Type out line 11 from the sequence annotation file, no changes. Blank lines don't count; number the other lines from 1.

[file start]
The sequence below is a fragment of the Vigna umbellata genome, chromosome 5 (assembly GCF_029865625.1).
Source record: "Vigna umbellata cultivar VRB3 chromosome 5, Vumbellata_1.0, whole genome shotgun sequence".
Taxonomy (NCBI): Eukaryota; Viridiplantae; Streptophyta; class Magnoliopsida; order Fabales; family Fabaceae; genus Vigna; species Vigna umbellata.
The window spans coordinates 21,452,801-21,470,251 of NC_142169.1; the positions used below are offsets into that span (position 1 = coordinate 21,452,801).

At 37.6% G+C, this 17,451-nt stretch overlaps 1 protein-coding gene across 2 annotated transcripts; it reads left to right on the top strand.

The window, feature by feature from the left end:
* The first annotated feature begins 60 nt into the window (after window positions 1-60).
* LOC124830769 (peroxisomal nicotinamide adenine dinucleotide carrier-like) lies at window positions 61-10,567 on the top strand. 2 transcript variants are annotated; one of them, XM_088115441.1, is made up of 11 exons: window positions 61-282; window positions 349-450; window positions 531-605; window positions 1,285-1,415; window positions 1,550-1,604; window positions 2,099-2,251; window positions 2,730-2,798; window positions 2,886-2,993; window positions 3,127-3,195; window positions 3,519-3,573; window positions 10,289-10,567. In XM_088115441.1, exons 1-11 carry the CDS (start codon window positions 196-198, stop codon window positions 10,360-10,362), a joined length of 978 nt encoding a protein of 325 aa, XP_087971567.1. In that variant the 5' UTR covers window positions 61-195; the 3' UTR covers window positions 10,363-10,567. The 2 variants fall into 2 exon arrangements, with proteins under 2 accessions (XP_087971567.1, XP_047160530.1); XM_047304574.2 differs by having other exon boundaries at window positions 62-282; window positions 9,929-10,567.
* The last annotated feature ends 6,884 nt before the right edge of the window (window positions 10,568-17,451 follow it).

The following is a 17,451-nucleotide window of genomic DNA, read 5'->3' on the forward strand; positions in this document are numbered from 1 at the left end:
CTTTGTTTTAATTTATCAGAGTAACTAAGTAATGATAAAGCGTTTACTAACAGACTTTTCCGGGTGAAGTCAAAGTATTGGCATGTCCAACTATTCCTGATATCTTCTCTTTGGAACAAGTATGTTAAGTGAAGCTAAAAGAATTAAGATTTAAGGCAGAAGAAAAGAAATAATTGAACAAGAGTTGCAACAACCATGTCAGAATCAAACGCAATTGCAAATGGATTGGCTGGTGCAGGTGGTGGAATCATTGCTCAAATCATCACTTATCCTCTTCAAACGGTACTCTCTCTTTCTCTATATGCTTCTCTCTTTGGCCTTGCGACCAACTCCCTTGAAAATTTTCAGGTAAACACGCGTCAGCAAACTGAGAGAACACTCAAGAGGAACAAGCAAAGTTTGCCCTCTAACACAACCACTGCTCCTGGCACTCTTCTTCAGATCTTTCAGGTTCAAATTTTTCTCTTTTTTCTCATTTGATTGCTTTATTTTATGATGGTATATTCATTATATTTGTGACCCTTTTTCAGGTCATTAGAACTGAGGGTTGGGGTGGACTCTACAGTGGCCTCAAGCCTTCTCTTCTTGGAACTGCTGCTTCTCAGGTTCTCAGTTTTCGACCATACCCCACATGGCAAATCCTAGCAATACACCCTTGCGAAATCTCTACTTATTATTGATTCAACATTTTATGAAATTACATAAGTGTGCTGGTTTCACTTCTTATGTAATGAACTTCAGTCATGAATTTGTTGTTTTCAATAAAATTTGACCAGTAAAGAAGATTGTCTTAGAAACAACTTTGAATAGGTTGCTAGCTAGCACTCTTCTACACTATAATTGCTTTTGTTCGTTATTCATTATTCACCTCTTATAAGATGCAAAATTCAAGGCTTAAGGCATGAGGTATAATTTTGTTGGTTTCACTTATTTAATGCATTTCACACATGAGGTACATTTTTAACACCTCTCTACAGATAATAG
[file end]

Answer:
CTTTGTTTTAATTTATCAGAGTAACTAAGTAATGATAAAGCGTTTACTAACAGACTTTTCCGGGTGAAGTCAAAGTATTGGCATGTCCAACTATTCCTGATATCTTCTCTTTGGAACAAGTATGTTAAGTGAAGCTAAAAGAATTAAGATTTAAGGCAGAAGAAAAGAAATAATTGAACAAGAGTTGCAACAACCATGTCAGAATCAAACGCAATTGCAAATGGATTGGCTGGTGCAGGTGGTGGAATCATTGCTCAAATCATCACTTATCCTCTTCAAACGGTACTCTCTCTTTCTCTATATGCTTCTCTCTTTGGCCTTGCGACCAACTCCCTTGAAAATTTTCAGGTAAACACGCGTCAGCAAACTGAGAGAACACTCAAGAGGAACAAGCAAAGTTTGCCCTCTAACACAACCACTGCTCCTGGCACTCTTCTTCAGATCTTTCAGGTTCAAATTTTTCTCTTTTTTCTCATTTGATTGCTTTATTTTATGATGGTATATTCATTATATTTGTGACCCTTTTTCAGGTCATTAGAACTGAGGGTTGGGGTGGACTCTACAGTGGCCTCAAGCCTTCTCTTCTTGGAACTGCTGCTTCTCAGGTTCTCAGTTTTCGACCATACCCCACATGGCAAATCCTAGCAATACACCCTTGCGAAATCTCTACTTATTATTGATTCAACATTTTATGAAATTACATAAGTGTGCTGGTTTCACTTCTTATGTAATGAACTTCAGTCATGAATTTGTTGTTTTCAATAAAATTTGACCAGTAAAGAAGATTGTCTTAGAAACAACTTTGAATAGGTTGCTAGCTAGCACTCTTCTACACTATAATTGCTTTTGTTCGTTATTCATTATTCACCTCTTATAAGATGCAAAATTCAAGGCTTAAGGCATGAGGTATAATTTTGTTGGTTTCACTTATTTAATGCATTTCACACATGAGGTACATTTTTAACACCTCTCTACAGATAATAG